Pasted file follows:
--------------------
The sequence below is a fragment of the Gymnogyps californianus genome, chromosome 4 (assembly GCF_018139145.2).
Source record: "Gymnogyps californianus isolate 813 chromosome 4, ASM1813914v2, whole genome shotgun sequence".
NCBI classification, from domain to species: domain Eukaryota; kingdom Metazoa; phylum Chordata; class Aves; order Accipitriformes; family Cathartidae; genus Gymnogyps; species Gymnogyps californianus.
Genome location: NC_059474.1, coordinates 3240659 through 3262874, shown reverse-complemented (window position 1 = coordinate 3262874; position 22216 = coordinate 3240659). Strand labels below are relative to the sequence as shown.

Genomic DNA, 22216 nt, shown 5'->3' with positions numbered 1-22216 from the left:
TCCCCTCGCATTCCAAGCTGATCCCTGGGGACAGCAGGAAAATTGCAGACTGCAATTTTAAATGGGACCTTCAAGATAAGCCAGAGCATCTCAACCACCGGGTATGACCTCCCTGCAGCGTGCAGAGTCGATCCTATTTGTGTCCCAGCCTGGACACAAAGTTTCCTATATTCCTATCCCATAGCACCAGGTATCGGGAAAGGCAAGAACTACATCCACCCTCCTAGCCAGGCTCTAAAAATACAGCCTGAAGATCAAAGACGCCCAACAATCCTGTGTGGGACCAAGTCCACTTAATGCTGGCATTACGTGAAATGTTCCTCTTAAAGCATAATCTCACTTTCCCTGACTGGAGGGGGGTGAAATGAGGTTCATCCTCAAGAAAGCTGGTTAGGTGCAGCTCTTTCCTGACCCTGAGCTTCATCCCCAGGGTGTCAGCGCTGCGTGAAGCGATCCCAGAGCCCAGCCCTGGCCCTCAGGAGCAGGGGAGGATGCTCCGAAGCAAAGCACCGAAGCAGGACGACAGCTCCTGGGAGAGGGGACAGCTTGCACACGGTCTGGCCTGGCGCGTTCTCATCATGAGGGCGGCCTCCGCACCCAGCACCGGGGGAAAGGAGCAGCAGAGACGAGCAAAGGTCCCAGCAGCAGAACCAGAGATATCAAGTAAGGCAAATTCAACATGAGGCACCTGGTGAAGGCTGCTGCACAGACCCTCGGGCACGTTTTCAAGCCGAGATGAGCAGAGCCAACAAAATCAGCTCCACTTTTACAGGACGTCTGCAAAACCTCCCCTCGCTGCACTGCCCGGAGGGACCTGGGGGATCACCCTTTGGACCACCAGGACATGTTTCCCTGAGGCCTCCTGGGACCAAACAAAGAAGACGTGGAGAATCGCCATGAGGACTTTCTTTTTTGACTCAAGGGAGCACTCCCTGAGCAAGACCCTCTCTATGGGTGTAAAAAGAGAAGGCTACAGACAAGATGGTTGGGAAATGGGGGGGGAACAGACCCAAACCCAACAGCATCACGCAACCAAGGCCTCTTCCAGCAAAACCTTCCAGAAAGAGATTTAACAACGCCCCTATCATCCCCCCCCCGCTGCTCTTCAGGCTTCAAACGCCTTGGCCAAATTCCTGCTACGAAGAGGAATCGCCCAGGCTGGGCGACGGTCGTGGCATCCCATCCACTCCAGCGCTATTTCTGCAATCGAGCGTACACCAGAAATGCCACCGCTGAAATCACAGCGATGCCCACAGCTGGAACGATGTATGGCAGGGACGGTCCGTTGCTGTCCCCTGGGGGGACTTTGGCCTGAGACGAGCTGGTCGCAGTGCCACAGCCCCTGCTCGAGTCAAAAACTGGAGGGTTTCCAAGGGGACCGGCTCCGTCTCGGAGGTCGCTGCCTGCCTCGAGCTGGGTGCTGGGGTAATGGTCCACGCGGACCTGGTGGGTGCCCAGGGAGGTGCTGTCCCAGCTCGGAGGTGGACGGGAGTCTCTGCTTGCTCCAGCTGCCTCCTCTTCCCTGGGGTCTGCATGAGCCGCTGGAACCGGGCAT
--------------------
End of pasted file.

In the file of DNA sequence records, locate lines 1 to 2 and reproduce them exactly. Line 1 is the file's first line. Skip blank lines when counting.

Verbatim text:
The sequence below is a fragment of the Gymnogyps californianus genome, chromosome 4 (assembly GCF_018139145.2).
Source record: "Gymnogyps californianus isolate 813 chromosome 4, ASM1813914v2, whole genome shotgun sequence".